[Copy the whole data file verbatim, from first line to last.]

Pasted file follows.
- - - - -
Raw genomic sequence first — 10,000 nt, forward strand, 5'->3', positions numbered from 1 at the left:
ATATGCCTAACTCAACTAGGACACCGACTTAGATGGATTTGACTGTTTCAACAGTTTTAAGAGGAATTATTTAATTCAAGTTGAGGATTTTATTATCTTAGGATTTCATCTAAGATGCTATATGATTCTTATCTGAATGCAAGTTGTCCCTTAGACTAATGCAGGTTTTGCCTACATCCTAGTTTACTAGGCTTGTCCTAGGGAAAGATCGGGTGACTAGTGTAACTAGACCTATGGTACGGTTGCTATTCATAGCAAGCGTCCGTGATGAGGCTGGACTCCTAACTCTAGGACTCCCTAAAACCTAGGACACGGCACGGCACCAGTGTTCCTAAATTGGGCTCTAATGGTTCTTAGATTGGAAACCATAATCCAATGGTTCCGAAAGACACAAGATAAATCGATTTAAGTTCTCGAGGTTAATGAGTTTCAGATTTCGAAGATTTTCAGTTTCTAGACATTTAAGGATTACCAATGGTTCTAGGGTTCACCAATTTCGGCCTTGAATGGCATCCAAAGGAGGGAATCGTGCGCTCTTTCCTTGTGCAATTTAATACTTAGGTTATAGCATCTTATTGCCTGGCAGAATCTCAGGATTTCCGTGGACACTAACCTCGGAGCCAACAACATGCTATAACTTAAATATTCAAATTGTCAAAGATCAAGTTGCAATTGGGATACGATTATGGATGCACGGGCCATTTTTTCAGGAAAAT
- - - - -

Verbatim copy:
Raw genomic sequence first — 10,000 nt, forward strand, 5'->3', positions numbered from 1 at the left:
ATATGCCTAACTCAACTAGGACACCGACTTAGATGGATTTGACTGTTTCAACAGTTTTAAGAGGAATTATTTAATTCAAGTTGAGGATTTTATTATCTTAGGATTTCATCTAAGATGCTATATGATTCTTATCTGAATGCAAGTTGTCCCTTAGACTAATGCAGGTTTTGCCTACATCCTAGTTTACTAGGCTTGTCCTAGGGAAAGATCGGGTGACTAGTGTAACTAGACCTATGGTACGGTTGCTATTCATAGCAAGCGTCCGTGATGAGGCTGGACTCCTAACTCTAGGACTCCCTAAAACCTAGGACACGGCACGGCACCAGTGTTCCTAAATTGGGCTCTAATGGTTCTTAGATTGGAAACCATAATCCAATGGTTCCGAAAGACACAAGATAAATCGATTTAAGTTCTCGAGGTTAATGAGTTTCAGATTTCGAAGATTTTCAGTTTCTAGACATTTAAGGATTACCAATGGTTCTAGGGTTCACCAATTTCGGCCTTGAATGGCATCCAAAGGAGGGAATCGTGCGCTCTTTCCTTGTGCAATTTAATACTTAGGTTATAGCATCTTATTGCCTGGCAGAATCTCAGGATTTCCGTGGACACTAACCTCGGAGCCAACAACATGCTATAACTTAAATATTCAAATTGTCAAAGATCAAGTTGCAATTGGGATACGATTATGGATGCACGGGCCATTTTTTCAGGAAAAT